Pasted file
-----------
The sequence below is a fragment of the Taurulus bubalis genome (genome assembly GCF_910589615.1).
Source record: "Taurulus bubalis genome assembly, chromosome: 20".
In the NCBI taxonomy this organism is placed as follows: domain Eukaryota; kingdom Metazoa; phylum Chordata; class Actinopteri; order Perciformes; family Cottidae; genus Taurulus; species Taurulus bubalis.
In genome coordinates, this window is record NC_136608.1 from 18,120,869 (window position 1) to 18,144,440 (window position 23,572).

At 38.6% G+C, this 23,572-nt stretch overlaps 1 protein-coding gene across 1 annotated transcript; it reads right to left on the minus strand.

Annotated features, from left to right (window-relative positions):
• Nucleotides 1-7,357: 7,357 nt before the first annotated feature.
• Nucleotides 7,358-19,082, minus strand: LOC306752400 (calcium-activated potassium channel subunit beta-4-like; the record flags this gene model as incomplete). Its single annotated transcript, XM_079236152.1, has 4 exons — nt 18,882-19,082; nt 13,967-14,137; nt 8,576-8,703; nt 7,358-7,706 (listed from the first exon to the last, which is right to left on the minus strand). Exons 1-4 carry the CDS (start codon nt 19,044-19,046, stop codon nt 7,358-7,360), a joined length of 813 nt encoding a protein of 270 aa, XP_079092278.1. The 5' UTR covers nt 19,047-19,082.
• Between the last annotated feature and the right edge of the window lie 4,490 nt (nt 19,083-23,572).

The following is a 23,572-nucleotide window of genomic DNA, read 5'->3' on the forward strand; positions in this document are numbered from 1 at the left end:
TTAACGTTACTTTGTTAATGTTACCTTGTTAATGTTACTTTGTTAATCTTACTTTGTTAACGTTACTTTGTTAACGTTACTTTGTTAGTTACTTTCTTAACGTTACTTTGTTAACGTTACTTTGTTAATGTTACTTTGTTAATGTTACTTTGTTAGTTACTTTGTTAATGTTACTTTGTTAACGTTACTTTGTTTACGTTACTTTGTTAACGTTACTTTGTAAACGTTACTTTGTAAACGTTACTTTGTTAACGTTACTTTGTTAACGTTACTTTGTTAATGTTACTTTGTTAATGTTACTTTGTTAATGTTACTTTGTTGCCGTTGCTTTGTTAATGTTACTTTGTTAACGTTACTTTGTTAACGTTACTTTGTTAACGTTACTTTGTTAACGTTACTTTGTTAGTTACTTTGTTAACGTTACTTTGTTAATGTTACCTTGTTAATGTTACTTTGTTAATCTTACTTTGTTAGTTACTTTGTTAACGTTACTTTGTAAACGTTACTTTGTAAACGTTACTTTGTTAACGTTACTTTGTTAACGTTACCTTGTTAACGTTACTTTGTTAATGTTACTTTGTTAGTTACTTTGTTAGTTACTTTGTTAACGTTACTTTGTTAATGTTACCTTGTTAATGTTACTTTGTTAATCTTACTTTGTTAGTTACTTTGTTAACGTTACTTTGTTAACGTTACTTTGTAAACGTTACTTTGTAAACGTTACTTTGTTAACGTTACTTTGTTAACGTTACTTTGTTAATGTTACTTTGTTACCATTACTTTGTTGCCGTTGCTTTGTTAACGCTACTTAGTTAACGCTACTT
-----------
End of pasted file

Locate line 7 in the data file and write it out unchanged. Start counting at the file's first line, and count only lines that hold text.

• Nucleotides 1-7,357: 7,357 nt before the first annotated feature.